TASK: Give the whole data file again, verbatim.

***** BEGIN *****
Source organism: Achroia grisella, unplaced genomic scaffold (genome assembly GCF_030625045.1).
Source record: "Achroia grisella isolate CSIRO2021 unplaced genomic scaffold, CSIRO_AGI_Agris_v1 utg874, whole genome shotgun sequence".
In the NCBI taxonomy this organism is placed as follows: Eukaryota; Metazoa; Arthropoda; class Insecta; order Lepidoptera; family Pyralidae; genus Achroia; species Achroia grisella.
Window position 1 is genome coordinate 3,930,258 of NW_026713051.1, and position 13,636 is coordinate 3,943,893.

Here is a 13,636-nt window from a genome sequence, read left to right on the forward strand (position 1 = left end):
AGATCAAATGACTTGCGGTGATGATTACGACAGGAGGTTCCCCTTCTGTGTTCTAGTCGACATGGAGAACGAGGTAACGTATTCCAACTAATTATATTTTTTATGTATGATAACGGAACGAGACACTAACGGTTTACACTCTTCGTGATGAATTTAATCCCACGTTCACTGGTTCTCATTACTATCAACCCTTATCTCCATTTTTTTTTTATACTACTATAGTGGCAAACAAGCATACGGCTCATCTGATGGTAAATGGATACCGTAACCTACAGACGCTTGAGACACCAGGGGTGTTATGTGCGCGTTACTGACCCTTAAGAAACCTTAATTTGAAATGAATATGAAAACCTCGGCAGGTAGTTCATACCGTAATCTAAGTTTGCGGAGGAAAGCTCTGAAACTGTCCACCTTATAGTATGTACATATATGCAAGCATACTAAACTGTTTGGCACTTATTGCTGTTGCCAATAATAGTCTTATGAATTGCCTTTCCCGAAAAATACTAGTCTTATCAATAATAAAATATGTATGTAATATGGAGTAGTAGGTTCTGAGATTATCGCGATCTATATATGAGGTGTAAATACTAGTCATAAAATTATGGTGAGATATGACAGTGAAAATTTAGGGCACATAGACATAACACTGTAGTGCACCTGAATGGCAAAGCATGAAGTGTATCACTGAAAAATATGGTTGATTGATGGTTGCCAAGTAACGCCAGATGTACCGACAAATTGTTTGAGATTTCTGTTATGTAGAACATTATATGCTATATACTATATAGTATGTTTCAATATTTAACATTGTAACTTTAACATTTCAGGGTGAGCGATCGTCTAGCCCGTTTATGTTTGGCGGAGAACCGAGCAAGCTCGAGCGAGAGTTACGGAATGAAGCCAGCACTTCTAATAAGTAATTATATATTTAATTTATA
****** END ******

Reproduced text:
Source organism: Achroia grisella, unplaced genomic scaffold (genome assembly GCF_030625045.1).
Source record: "Achroia grisella isolate CSIRO2021 unplaced genomic scaffold, CSIRO_AGI_Agris_v1 utg874, whole genome shotgun sequence".
In the NCBI taxonomy this organism is placed as follows: Eukaryota; Metazoa; Arthropoda; class Insecta; order Lepidoptera; family Pyralidae; genus Achroia; species Achroia grisella.
Window position 1 is genome coordinate 3,930,258 of NW_026713051.1, and position 13,636 is coordinate 3,943,893.

Here is a 13,636-nt window from a genome sequence, read left to right on the forward strand (position 1 = left end):
AGATCAAATGACTTGCGGTGATGATTACGACAGGAGGTTCCCCTTCTGTGTTCTAGTCGACATGGAGAACGAGGTAACGTATTCCAACTAATTATATTTTTTATGTATGATAACGGAACGAGACACTAACGGTTTACACTCTTCGTGATGAATTTAATCCCACGTTCACTGGTTCTCATTACTATCAACCCTTATCTCCATTTTTTTTTTATACTACTATAGTGGCAAACAAGCATACGGCTCATCTGATGGTAAATGGATACCGTAACCTACAGACGCTTGAGACACCAGGGGTGTTATGTGCGCGTTACTGACCCTTAAGAAACCTTAATTTGAAATGAATATGAAAACCTCGGCAGGTAGTTCATACCGTAATCTAAGTTTGCGGAGGAAAGCTCTGAAACTGTCCACCTTATAGTATGTACATATATGCAAGCATACTAAACTGTTTGGCACTTATTGCTGTTGCCAATAATAGTCTTATGAATTGCCTTTCCCGAAAAATACTAGTCTTATCAATAATAAAATATGTATGTAATATGGAGTAGTAGGTTCTGAGATTATCGCGATCTATATATGAGGTGTAAATACTAGTCATAAAATTATGGTGAGATATGACAGTGAAAATTTAGGGCACATAGACATAACACTGTAGTGCACCTGAATGGCAAAGCATGAAGTGTATCACTGAAAAATATGGTTGATTGATGGTTGCCAAGTAACGCCAGATGTACCGACAAATTGTTTGAGATTTCTGTTATGTAGAACATTATATGCTATATACTATATAGTATGTTTCAATATTTAACATTGTAACTTTAACATTTCAGGGTGAGCGATCGTCTAGCCCGTTTATGTTTGGCGGAGAACCGAGCAAGCTCGAGCGAGAGTTACGGAATGAAGCCAGCACTTCTAATAAGTAATTATATATTTAATTTATA